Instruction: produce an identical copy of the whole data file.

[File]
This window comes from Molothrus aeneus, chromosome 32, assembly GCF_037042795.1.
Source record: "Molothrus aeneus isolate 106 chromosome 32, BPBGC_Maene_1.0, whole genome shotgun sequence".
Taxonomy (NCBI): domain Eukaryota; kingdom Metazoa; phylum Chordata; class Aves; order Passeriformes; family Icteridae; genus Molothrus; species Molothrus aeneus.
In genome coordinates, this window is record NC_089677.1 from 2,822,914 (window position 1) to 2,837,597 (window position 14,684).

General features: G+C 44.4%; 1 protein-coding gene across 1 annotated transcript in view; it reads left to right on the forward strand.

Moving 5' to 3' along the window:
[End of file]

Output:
This window comes from Molothrus aeneus, chromosome 32, assembly GCF_037042795.1.
Source record: "Molothrus aeneus isolate 106 chromosome 32, BPBGC_Maene_1.0, whole genome shotgun sequence".
Taxonomy (NCBI): domain Eukaryota; kingdom Metazoa; phylum Chordata; class Aves; order Passeriformes; family Icteridae; genus Molothrus; species Molothrus aeneus.
In genome coordinates, this window is record NC_089677.1 from 2,822,914 (window position 1) to 2,837,597 (window position 14,684).

General features: G+C 44.4%; 1 protein-coding gene across 1 annotated transcript in view; it reads left to right on the forward strand.

Moving 5' to 3' along the window: